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I have been playing around with the EF to see what it can handle. Also many articles and posts explain the various scenarios in which the EF can be used, however if miss the "con" side somehow. Now my question is, in what kind of scenarios should I stay away from the Entity Framework ?

If you have some experience in this field, tell me what scenarios don't play well with the EF. Tell me about some downsides you experienced where you whished you would have chosen a different technology.

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The answers to this question are out-dated FYI. – BentOnCoding Feb 28 '12 at 20:15
up vote 6 down vote accepted

I'm also just at the 'playing around' stage, and although I was worried about the lack of built-in persistence agnosticism, I was sure there would be a "work-around".

In fact, not even a work-around in an n-tier architecture.

WCF + EF

If I've read the article correctly, then I don't see any problem serializing entities across the wire (using WCF) and also the persistence ignorance isn't a problem.

This is because I'd use PI mainly for unit-testing.

Unit Testing is possible! (i think)

In this system, we could simply use a mock service (by wrapping up the call to the service in ANOTHER interface based class which could be produced from a factory, for example). This would test OUR presenter code (there's no need to unit-test the EF/DAL - that's Microsoft's job!) Of course, integration tests would still be required to achieve full confidence.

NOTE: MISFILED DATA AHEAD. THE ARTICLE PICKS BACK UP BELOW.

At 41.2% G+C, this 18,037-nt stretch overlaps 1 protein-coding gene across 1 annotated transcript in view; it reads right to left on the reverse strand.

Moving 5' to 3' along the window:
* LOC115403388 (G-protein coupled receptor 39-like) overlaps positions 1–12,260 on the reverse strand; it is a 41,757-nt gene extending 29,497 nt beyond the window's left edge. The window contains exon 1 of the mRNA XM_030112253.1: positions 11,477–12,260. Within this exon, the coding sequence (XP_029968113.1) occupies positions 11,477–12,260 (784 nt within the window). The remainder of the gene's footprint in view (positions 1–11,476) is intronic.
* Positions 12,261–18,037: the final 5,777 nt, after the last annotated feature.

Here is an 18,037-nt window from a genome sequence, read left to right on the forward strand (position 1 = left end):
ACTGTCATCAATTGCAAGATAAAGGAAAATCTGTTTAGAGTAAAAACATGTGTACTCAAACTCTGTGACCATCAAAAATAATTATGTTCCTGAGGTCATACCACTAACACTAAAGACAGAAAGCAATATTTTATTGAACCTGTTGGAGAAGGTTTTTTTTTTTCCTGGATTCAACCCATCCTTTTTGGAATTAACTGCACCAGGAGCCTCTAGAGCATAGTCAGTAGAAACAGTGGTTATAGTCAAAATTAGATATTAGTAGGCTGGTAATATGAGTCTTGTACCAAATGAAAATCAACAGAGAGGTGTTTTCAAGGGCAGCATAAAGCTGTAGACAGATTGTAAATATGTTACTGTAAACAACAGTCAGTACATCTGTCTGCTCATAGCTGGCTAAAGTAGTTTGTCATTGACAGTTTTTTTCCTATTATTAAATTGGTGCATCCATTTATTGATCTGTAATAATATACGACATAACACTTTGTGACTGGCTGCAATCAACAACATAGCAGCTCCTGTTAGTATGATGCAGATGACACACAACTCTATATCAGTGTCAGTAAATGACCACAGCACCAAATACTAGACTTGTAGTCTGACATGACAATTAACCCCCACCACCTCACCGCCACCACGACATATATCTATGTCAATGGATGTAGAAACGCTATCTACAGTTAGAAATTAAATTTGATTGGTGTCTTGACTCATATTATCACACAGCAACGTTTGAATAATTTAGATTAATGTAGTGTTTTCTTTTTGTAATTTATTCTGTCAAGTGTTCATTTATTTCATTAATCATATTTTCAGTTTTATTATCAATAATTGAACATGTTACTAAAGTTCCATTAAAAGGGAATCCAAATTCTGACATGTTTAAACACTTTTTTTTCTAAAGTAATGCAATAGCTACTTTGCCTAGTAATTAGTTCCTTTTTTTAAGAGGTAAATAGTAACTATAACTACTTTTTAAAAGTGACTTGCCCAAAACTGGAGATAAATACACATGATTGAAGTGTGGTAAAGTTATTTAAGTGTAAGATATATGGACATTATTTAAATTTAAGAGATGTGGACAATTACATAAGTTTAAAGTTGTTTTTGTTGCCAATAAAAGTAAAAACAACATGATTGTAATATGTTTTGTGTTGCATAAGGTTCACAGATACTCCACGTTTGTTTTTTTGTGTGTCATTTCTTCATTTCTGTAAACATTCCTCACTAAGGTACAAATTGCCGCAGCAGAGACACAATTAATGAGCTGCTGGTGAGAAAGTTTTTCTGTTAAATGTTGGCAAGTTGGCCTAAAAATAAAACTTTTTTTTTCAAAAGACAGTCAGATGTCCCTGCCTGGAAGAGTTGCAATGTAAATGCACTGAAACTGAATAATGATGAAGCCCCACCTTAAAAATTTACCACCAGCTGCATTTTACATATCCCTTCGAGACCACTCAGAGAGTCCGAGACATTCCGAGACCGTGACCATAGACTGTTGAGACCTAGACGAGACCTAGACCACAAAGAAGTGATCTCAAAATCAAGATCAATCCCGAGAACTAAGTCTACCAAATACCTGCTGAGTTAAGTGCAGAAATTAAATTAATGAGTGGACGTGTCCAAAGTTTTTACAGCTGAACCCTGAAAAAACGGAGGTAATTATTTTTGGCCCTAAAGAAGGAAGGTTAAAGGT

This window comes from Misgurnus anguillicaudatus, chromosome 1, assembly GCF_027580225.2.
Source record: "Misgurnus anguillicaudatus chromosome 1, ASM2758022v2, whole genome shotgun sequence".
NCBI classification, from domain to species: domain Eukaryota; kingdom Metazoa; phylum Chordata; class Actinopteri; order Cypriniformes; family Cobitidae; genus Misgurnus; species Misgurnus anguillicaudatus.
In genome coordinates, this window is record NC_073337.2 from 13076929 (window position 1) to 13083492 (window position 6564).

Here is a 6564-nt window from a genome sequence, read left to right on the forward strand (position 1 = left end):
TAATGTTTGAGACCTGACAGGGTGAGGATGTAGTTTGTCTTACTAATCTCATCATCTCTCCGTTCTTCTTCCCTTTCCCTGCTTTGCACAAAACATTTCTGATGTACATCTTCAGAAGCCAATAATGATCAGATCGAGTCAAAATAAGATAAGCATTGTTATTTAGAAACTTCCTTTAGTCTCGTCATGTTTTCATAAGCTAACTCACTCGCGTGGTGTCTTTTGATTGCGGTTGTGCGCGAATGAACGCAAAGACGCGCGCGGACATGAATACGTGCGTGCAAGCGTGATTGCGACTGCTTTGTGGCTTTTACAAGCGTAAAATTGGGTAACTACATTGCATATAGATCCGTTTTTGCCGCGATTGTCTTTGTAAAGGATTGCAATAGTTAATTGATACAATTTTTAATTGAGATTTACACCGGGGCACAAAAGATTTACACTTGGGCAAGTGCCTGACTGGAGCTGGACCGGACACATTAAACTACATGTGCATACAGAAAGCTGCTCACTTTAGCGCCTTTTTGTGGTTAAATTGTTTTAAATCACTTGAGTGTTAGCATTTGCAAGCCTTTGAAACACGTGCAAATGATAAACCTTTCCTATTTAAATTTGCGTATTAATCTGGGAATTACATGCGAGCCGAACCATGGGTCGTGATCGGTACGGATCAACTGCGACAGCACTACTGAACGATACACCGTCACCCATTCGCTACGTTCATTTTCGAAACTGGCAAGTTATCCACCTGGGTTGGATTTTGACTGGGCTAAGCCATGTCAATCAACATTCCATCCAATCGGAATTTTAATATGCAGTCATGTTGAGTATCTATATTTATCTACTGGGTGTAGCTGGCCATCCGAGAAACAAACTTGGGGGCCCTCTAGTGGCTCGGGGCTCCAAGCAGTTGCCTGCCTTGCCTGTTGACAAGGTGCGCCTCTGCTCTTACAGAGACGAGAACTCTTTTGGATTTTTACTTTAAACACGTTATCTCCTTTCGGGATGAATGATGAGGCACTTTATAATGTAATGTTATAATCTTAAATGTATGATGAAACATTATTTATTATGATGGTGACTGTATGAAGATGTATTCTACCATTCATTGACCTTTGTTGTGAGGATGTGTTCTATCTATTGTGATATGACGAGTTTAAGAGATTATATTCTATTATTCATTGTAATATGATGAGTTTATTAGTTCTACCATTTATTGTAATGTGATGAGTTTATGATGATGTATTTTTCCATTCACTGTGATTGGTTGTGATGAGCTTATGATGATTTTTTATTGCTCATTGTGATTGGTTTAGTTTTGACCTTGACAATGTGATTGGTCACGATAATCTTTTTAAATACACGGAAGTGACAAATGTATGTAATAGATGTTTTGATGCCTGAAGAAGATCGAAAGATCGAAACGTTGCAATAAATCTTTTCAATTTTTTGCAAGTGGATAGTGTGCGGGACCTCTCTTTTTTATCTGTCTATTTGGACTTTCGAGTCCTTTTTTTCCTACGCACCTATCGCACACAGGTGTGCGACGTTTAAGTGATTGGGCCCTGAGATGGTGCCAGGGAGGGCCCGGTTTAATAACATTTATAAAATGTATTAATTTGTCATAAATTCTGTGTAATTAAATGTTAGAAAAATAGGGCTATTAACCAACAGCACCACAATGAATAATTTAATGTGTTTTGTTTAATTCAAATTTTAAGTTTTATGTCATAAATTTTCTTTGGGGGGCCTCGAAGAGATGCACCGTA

If you wanted to write to a separate database, this would be done in the DAL layer, easily achieved via the config file.

My Tuppence Worth

My opinion - make up your own mind about the EF and don't be put off by all the doom and gloom regarding it that's doing the rounds. I'd guess that it's going to be around for a while and MS will iron out the faults in the next year or so. PI is definitely coming in according to Dan Simmons.

EDIT: I've just realised I jumped the gun and like a good politician didn't actually answer the question that was asked. Oops. But I'll leave this in in case anyone else finds it useful.

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+1 Interesting, thanks.. – driAn Feb 5 '09 at 20:26
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"make up your own mind" is the accepted answer to this question? That's very generous. – bzlm Mar 7 '09 at 22:56
    
Serialization of entities is currently broken. The IsReference=True decoration on entities prevents serialization to XML or JSON. – Dave Swersky May 15 '09 at 19:59

The Vote of No Confidence lists several missteps and/or missing bits of functionality in the eyes of those who believe they know what features, and their implementations, are proper for ORM/Datamapper frameworks.

If none of those issues are a big deal to you, then I don't see why you shouldn't use it. I have yet to hear that it is a buggy mess that blows up left and right. All cautions against it are philosophical. I happen to agree with the vote of no confidence, but that doesn't mean you should. If you happen to like the way EF works, then go for it. At the same time I'd advise you to at least read the vote of no confidence and try to get a rudimentary understanding of each of the issues in order to make an informed decision.

Outside of that issue and to the heart of your question - You need to keep an eye on the Sql that is being generated so you can make tweaks before a performance problem gets into production. Even if you are using procs on the backend, I'd still look for scenarios where you may be hitting the database too many times and then rework your mappings or fetching scenarios accordingly.